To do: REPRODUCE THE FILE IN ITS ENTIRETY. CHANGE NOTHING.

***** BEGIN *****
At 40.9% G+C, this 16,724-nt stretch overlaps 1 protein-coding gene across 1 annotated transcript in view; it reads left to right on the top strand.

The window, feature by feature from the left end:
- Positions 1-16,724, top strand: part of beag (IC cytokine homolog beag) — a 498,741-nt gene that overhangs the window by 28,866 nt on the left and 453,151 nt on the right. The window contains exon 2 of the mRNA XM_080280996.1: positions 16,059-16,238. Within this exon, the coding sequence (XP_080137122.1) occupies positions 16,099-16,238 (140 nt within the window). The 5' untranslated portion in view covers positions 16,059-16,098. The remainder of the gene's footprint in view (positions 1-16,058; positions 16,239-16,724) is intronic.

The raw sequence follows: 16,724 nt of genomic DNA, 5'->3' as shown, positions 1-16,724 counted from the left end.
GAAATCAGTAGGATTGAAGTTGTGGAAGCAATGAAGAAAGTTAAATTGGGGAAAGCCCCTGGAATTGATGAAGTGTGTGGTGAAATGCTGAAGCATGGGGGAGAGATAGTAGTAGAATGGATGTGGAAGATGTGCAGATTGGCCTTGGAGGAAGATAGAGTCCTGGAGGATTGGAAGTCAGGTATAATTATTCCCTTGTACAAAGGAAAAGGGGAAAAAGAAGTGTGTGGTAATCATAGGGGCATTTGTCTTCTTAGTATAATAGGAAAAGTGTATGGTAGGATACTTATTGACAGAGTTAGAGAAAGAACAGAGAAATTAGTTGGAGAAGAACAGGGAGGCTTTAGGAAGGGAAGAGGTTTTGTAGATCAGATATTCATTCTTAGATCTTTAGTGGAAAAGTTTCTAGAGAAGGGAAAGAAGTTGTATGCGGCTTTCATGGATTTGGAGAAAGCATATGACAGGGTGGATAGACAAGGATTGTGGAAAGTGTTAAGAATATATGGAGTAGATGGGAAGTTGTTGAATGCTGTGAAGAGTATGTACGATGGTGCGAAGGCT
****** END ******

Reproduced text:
At 40.9% G+C, this 16,724-nt stretch overlaps 1 protein-coding gene across 1 annotated transcript in view; it reads left to right on the top strand.

The window, feature by feature from the left end:
- Positions 1-16,724, top strand: part of beag (IC cytokine homolog beag) — a 498,741-nt gene that overhangs the window by 28,866 nt on the left and 453,151 nt on the right. The window contains exon 2 of the mRNA XM_080280996.1: positions 16,059-16,238. Within this exon, the coding sequence (XP_080137122.1) occupies positions 16,099-16,238 (140 nt within the window). The 5' untranslated portion in view covers positions 16,059-16,098. The remainder of the gene's footprint in view (positions 1-16,058; positions 16,239-16,724) is intronic.

The raw sequence follows: 16,724 nt of genomic DNA, 5'->3' as shown, positions 1-16,724 counted from the left end.
GAAATCAGTAGGATTGAAGTTGTGGAAGCAATGAAGAAAGTTAAATTGGGGAAAGCCCCTGGAATTGATGAAGTGTGTGGTGAAATGCTGAAGCATGGGGGAGAGATAGTAGTAGAATGGATGTGGAAGATGTGCAGATTGGCCTTGGAGGAAGATAGAGTCCTGGAGGATTGGAAGTCAGGTATAATTATTCCCTTGTACAAAGGAAAAGGGGAAAAAGAAGTGTGTGGTAATCATAGGGGCATTTGTCTTCTTAGTATAATAGGAAAAGTGTATGGTAGGATACTTATTGACAGAGTTAGAGAAAGAACAGAGAAATTAGTTGGAGAAGAACAGGGAGGCTTTAGGAAGGGAAGAGGTTTTGTAGATCAGATATTCATTCTTAGATCTTTAGTGGAAAAGTTTCTAGAGAAGGGAAAGAAGTTGTATGCGGCTTTCATGGATTTGGAGAAAGCATATGACAGGGTGGATAGACAAGGATTGTGGAAAGTGTTAAGAATATATGGAGTAGATGGGAAGTTGTTGAATGCTGTGAAGAGTATGTACGATGGTGCGAAGGCT